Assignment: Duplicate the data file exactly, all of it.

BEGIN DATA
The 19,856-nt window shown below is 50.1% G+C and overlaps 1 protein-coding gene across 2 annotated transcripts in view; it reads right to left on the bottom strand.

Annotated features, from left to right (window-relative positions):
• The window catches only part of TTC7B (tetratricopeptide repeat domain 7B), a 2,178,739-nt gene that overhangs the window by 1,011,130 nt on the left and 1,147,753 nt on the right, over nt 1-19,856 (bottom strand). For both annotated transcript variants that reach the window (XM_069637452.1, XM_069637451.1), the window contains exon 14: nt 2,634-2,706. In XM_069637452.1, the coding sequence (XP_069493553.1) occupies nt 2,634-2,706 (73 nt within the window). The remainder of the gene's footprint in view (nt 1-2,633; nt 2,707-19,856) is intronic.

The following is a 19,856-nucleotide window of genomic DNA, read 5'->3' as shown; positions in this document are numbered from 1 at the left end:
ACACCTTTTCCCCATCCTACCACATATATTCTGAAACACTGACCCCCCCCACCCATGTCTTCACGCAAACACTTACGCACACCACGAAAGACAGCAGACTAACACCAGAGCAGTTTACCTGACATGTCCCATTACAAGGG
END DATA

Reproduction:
The 19,856-nt window shown below is 50.1% G+C and overlaps 1 protein-coding gene across 2 annotated transcripts in view; it reads right to left on the bottom strand.

Annotated features, from left to right (window-relative positions):
• The window catches only part of TTC7B (tetratricopeptide repeat domain 7B), a 2,178,739-nt gene that overhangs the window by 1,011,130 nt on the left and 1,147,753 nt on the right, over nt 1-19,856 (bottom strand). For both annotated transcript variants that reach the window (XM_069637452.1, XM_069637451.1), the window contains exon 14: nt 2,634-2,706. In XM_069637452.1, the coding sequence (XP_069493553.1) occupies nt 2,634-2,706 (73 nt within the window). The remainder of the gene's footprint in view (nt 1-2,633; nt 2,707-19,856) is intronic.

The following is a 19,856-nucleotide window of genomic DNA, read 5'->3' as shown; positions in this document are numbered from 1 at the left end:
ACACCTTTTCCCCATCCTACCACATATATTCTGAAACACTGACCCCCCCCACCCATGTCTTCACGCAAACACTTACGCACACCACGAAAGACAGCAGACTAACACCAGAGCAGTTTACCTGACATGTCCCATTACAAGGG